Heated US Spending Battle Puts Brazil Cotton Deal at Risk

8 June 2011

The wrangling over US spending cuts has put the spotlight on Washington's federal farm subsidy programme, which has been a source of ongoing contention both domestically and abroad. Last week's meetings of the US House Appropriations Committee, which is tasked with allocating government expenditures, saw three cotton-related amendments to the Agriculture Appropriations bill for fiscal year 2012 pass by voice votes.

Representative Rosa DeLauro, a Democrat, sponsored an amendment that would shift the US$ 147.3 million being provided to Brazil Cotton Institute to the Women, Infants and Children (WIC) public nutrition programme for 2012.

The Brazil Cotton Institute, which acts a technical fund for Brazilian farmers, was one of the conditions of the US-Brazil Framework Agreement that was finalised last year (see Bridges Weekly, 23 June 2010). The agreement put a temporary hold on Brazil's plans to impose WTO-authorised trade sanctions on the US following a bitter trade dispute. The bilateral deal gives the US until the 2012 update of the Farm Bill - the omnibus legislation dealing with the federal farm subsidy programme - to change its cotton subsidy regime. In the meantime, the US would provide Brazil with compensation to establish the fund.

According to Reuters, DeLauro recognises that her amendment would make the US non-compliant with its WTO obligations - but saw it as a necessary step to limit the cuts that the WIC nutrition programme was already likely to see under the appropriations bill.

Representative Jeff Flake, a Republican, introduced two other cotton-focused amendments. One of them would cut direct payments by the same amount necessary to fund the Brazil Cotton Institute in fiscal year 2013 - i.e. by US$147.3 million. This would effectively take the burden of supporting the Brazil Cotton Institute off taxpayers and put it on cotton farmers.

Flake also sponsored an amendment that would set an income limit for farmers receiving direct payments; only farmers earning less than US$250,000 per year would be eligible for these subsidies.

While all three amendments passed the US House Appropriations Committee, the Agriculture Appropriations bill still requires approval by the entire House of Representatives, the Senate, and the President to be enacted into law.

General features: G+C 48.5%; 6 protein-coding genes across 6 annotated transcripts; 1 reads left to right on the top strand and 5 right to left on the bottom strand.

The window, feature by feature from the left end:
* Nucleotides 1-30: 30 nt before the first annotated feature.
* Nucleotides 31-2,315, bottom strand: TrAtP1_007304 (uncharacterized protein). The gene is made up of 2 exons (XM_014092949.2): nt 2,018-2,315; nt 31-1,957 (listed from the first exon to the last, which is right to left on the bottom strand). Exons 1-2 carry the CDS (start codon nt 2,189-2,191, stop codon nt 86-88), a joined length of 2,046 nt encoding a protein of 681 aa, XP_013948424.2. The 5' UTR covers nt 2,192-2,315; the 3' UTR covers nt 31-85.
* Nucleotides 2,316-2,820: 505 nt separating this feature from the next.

The move resulted in uproar by the National Cotton Council of America - the industry's main lobbying body - which last Wednesday decried the development as "counterproductive." NCC Chairman Charles Parker criticised the Agriculture Appropriations bill as "a misguided approach to farm policy," citing the potential violation of the US-Brazil Framework Agreement as one of the bill's main problems. The NCC made clear that they would be following up with both the House's Appropriations and Agriculture committees on the subject, in the hopes of preventing these changes from becoming law.

Sallie James, a trade policy analyst at the Washington-based Cato Institute, a libertarian think tank, told Bridges that Agriculture Committee members, particularly in the House, seem "confident that they will be able to deal with the amendments on the floor." She added that there is a "resistance [in Congress] for any of this to be dealt with outside the 2012 Farm Bill," with the Agriculture Committee trying to keep "jurisdictional hold" on that process.

James anticipated two main arguments would arise in upcoming discussions over these amendments: one would be that cotton subsidies should be left for the Agriculture Committee to resolve, and the other that "[Congress] can't do this [i.e. cut direct payments] because American exporters will suffer."

James added that she is more favourable to Flake's amendment regarding the Cotton Institute than DeLauro's, as "it's staggering to me that there should be an argument that anyone but the cotton farmers" should pay for the Brazilian technical fund.